Shares for Apple Inc. has been taking the market by storm recently following its 21.5% surge in the past six months and outpacing the S&P 500’s 5% rise in the same interval. After notching a new 52-week record this month, AAPL ended Wednesday’s trading session at $120.02, down by a measly 0.01%.

The stock had endured a rough year that ended with a more bullish outlook in December 2016, eventually climbing its way to $120 in the previous session. From the same period last year, one can easily compare the stock’s situation from then and now.


With the stock of this technology giant continuing to move higher, it poses a question to many investors on whether it would still be a good buy—and FSM News gives three reasons on why it is.

Stock valuation remains conservative

Even with AAPL’s hefty rise over the months, it still trades at a significant discount. Comparing it to other S&P 500 companies that have a price-to-earnings ratio (P/E) of roughly 25, Apple’s P/E comes at just 14.4.

Moreover, the company’s stock valuation is remarkably cheap if you consider its price relative to its underlying free cash flow, or the excess cash Apple’s business makes that can be utilized for future capital expenditures, acquisitions, dividends, and share repurchases. The stock trades at merely 12.2 times free cash flow—a valuation that principally assumes Apple’s free cash flow per share will remain at current levels.

To sum up this point, since AAPL is already priced for the headwinds inhibiting its growth to stick around, investors have a good chance of earning a substantial return on their investment over the long run even if the company never finds a way to grow its top or bottom line. All that needs to be done is to keep its current levels of profitability.

Fears are still inflated

There lies a good reason for Apple’s rather conservative valuation. Year-over-year (YOY) revenue losses in the technology company’s iPhone segment recently have been dragging heavily on Apple’s results. The device makes up more than 60% of the firm’s training 12-month revenue, so a difficult year for the flagship phone makes the overall results of the company suffer.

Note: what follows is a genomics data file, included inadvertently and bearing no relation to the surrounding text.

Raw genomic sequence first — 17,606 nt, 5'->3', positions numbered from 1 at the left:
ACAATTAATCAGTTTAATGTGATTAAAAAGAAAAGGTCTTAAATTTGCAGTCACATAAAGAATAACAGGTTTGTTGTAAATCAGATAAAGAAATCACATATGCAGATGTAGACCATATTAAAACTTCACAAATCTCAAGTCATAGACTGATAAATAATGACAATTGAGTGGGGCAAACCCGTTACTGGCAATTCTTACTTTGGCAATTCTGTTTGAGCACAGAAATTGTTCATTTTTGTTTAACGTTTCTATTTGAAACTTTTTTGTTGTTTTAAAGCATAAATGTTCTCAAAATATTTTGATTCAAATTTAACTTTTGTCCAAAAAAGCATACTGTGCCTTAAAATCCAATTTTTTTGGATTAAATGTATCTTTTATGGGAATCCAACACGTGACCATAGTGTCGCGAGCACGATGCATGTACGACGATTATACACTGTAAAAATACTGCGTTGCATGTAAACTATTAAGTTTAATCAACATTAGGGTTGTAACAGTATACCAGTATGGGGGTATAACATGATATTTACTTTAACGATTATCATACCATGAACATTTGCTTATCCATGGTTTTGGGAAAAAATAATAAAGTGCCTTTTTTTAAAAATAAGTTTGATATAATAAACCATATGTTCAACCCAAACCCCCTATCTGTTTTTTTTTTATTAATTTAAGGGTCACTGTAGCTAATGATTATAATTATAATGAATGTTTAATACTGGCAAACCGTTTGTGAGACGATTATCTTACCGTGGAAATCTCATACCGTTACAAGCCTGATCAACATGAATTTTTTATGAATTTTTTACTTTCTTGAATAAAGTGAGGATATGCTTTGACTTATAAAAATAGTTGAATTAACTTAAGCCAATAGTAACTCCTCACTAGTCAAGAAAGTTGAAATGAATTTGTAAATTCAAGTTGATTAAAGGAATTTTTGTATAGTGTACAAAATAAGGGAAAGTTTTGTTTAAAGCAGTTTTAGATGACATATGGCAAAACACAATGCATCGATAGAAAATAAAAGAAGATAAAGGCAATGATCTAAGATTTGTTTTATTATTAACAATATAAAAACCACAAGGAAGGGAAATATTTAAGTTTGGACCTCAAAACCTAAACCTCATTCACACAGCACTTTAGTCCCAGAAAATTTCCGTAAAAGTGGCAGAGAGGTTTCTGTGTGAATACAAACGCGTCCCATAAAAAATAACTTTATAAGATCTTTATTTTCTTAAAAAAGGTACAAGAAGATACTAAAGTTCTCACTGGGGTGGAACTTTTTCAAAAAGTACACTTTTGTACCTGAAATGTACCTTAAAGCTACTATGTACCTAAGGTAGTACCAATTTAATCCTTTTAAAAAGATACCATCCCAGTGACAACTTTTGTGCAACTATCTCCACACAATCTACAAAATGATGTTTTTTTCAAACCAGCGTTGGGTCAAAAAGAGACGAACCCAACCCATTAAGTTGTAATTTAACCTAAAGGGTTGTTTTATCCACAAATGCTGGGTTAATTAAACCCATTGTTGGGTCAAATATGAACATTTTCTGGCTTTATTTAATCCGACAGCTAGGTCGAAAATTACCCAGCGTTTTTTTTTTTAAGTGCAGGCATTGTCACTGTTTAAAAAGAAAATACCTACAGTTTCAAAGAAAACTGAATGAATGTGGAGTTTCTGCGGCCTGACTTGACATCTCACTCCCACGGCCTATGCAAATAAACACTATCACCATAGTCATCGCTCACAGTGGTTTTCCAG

Contrariwise, while it makes sense for investors to see this negative trend with uncertainty, the gloomy accounts about Apple's outlooks are exaggerated. A prime example is the release of the iPhone 6 and 6 Plus which fueled a massive upgrade cycle for Apple as consumers ate up the first iPhone with a phablet-sized screen, which meant the company's fiscal 2016 was up against some hard annual comparisons.

Already, Apple is guiding for its YOY revenue comparisons to improve this year. The company estimates its first-quarter revenue to be slightly higher than in the same quarter last year.

Additionally, it's simple to imagine iPhone sales returning to growth when the Apple fixes the device's form factor with its predictable next redesign, which may occur early this 2017.

Furthermore, other Apple segments, or even future new products, could still continue to surprise the market. The tech giant's services segment is already seemingly encouraging, and investors can take comfort in the fact that any new product would launch to an extremely loyal customer base due to the Apple's brand power.

A great dividend stock

Even if the company has difficulty in growing its revenue and its bottom line, even, AAPL is undeniably an excellent dividend investment. While Apple’s dividend yield of 1.9% may not be appealing, it does start to become impressive when investors consider the tech giant has been boosting the dividend at a rate of roughly 11% yearly, and is only paying out 23% of its free cash flow in dividends.

Therefore, there’s no reason why the firm couldn’t maintain increasing its dividend at the said rate of 11% for the foreseeable future. At that rate, Apple’s dividend would double in approximately 7 years.

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